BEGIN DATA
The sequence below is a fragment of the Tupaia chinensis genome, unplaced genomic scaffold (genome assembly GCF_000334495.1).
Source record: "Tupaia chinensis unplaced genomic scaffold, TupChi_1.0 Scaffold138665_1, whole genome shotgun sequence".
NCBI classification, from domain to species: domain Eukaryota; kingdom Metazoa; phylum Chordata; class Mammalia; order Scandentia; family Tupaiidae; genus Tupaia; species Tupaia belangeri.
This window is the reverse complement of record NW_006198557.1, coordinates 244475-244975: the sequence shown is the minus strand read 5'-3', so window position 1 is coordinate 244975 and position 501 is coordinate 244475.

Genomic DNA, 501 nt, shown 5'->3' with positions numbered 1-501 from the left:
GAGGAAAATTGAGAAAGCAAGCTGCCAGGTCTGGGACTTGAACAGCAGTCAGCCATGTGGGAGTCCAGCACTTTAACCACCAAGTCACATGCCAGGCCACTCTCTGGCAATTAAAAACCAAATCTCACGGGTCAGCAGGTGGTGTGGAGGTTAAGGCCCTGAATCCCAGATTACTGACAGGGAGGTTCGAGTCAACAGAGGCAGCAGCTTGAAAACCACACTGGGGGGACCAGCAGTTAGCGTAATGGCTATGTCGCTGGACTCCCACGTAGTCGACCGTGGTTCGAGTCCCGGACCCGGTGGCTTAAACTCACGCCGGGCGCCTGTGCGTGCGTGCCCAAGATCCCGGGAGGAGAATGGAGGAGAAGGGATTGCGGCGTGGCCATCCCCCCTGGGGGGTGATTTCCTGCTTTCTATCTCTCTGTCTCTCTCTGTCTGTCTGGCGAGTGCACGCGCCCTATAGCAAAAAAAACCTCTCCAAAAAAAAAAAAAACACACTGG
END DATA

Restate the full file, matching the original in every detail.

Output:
The sequence below is a fragment of the Tupaia chinensis genome, unplaced genomic scaffold (genome assembly GCF_000334495.1).
Source record: "Tupaia chinensis unplaced genomic scaffold, TupChi_1.0 Scaffold138665_1, whole genome shotgun sequence".
NCBI classification, from domain to species: domain Eukaryota; kingdom Metazoa; phylum Chordata; class Mammalia; order Scandentia; family Tupaiidae; genus Tupaia; species Tupaia belangeri.
This window is the reverse complement of record NW_006198557.1, coordinates 244475-244975: the sequence shown is the minus strand read 5'-3', so window position 1 is coordinate 244975 and position 501 is coordinate 244475.

Genomic DNA, 501 nt, shown 5'->3' with positions numbered 1-501 from the left:
GAGGAAAATTGAGAAAGCAAGCTGCCAGGTCTGGGACTTGAACAGCAGTCAGCCATGTGGGAGTCCAGCACTTTAACCACCAAGTCACATGCCAGGCCACTCTCTGGCAATTAAAAACCAAATCTCACGGGTCAGCAGGTGGTGTGGAGGTTAAGGCCCTGAATCCCAGATTACTGACAGGGAGGTTCGAGTCAACAGAGGCAGCAGCTTGAAAACCACACTGGGGGGACCAGCAGTTAGCGTAATGGCTATGTCGCTGGACTCCCACGTAGTCGACCGTGGTTCGAGTCCCGGACCCGGTGGCTTAAACTCACGCCGGGCGCCTGTGCGTGCGTGCCCAAGATCCCGGGAGGAGAATGGAGGAGAAGGGATTGCGGCGTGGCCATCCCCCCTGGGGGGTGATTTCCTGCTTTCTATCTCTCTGTCTCTCTCTGTCTGTCTGGCGAGTGCACGCGCCCTATAGCAAAAAAAACCTCTCCAAAAAAAAAAAAAACACACTGG